Abiomed kicks off FDA-targeted trial for new Impella

Abiomed is launching a trial seeking FDA approval for the Impella RP.--Courtesy of Abiomed

Now that Abiomed ($ABMD) has steered clear of an FDA warning letter over the Impella 2.5 heart pump, the company has launched a PMA-aimed trial of a percutaneous version of the device, enrolling its first of 30 patients.

The Impella RP is implanted through a patient's leg and steered into the right side of the heart to aid circulation without the need for an invasive procedure, Abiomed says, and the company is planning to test the device in patients with right-side heart failure after surgery or left ventricular assist device implantation.

The study's first implant took place at Philadelphia's Einstein Medical Center, led by Cardiothoracic Surgery Chairman Mark Anderson, who said the device has the chance to treat an unmet need for high-risk patients.

"The Impella RP gave this patient a level of hemodynamic support that allowed our heart failure team to treat the patient's right-sided heart failure quickly in a minimally invasively manner," Anderson said in a statement.

Abiomed hasn't set a timeline for when it expects to get Impella RP approved by the FDA, a spokeswoman said, but the start of the study is good news for a devicemaker crawling back from regulatory woe.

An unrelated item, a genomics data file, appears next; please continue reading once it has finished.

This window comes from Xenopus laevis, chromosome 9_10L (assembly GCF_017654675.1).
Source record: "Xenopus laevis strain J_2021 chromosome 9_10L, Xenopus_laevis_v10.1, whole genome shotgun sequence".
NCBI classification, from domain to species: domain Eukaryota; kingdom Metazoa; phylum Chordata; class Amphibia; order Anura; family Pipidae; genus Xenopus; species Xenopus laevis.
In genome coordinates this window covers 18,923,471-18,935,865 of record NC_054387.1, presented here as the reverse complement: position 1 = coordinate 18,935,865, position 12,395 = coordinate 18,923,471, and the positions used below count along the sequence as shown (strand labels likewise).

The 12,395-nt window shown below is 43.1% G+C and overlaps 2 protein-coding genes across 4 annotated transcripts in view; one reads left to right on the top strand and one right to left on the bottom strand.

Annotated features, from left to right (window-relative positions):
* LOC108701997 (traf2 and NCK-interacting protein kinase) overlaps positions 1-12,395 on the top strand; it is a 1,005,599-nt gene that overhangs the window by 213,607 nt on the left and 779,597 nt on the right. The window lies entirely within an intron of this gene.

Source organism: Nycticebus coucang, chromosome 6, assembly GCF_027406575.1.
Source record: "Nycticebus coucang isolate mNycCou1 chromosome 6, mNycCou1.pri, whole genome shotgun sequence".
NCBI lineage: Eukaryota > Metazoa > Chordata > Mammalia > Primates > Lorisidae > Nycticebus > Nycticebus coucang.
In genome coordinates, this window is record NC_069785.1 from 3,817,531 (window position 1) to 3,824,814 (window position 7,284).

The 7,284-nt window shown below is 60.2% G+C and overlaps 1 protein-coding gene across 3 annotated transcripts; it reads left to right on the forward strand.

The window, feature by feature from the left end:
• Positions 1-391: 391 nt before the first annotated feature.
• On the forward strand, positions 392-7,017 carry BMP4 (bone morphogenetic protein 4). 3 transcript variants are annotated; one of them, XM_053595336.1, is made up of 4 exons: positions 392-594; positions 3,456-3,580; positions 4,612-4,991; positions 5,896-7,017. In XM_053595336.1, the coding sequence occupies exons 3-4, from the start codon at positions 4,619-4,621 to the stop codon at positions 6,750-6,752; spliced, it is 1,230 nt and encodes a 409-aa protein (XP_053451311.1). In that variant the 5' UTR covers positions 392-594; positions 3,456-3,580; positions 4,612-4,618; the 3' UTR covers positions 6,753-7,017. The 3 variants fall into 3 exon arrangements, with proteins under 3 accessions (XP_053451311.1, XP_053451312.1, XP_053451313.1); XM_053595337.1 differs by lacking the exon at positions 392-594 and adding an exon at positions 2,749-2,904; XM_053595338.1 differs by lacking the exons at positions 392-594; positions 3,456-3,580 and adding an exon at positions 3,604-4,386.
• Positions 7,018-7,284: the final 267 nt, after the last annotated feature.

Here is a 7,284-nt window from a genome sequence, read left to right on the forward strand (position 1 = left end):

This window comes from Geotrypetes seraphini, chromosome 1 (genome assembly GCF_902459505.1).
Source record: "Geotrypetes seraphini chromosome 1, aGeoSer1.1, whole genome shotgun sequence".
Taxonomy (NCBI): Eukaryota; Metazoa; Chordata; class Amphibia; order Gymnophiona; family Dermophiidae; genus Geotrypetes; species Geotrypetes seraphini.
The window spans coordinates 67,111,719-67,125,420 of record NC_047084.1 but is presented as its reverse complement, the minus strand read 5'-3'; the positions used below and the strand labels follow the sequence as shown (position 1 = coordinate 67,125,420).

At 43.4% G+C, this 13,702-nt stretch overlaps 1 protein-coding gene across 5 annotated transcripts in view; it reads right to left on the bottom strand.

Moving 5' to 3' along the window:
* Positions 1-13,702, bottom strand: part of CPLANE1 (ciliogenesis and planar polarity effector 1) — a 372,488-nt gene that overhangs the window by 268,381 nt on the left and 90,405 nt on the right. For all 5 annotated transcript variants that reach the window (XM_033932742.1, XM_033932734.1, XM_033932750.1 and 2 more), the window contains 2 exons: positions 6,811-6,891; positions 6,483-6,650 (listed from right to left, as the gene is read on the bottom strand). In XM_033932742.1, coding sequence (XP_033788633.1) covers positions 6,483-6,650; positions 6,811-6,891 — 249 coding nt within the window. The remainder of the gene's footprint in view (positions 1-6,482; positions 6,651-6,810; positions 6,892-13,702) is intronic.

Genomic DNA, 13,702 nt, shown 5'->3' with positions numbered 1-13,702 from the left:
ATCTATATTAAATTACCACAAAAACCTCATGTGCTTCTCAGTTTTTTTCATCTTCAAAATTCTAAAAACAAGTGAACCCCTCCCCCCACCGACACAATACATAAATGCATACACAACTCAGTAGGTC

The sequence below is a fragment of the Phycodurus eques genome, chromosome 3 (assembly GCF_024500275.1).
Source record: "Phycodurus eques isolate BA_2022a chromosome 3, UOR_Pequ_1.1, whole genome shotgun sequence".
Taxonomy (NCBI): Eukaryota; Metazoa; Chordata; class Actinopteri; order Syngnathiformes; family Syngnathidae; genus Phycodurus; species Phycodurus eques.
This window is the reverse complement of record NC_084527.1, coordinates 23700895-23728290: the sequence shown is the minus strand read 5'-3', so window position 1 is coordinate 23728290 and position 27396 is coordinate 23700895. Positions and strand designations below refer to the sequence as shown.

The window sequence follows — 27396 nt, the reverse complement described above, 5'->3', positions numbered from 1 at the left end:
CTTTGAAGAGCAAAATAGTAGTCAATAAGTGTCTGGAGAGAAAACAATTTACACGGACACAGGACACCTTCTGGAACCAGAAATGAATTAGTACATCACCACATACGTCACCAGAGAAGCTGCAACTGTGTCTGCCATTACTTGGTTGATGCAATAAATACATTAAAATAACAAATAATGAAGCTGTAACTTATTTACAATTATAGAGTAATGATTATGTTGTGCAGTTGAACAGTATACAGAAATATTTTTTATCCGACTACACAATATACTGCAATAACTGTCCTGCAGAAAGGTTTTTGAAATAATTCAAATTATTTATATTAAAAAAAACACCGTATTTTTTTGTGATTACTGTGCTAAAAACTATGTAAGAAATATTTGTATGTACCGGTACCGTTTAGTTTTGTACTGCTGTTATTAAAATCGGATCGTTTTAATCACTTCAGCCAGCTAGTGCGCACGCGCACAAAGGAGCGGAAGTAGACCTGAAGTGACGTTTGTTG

Abiomed's shares tanked 31% in November after the agency took issue with how Abiomed billed Impella to customers, saying the company pitched beyond its intended use and FDA-approved indications. But the FDA accepted Abiomed's corrective actions and issued a close-out letter in February, allowing the company to get back to the business of selling and developing heart pumps. Since then, Abiomed has gradually risen about 30%, closing at $18.30 on Monday.

But the Massachusetts devicemaker isn't totally clear of its previous marketing problems. The company still faces an investor-filed class-action lawsuit claiming it misled the public on the way to the warning letter. Abiomed maintains the suit is without merit and says it will "vigorously defend itself."

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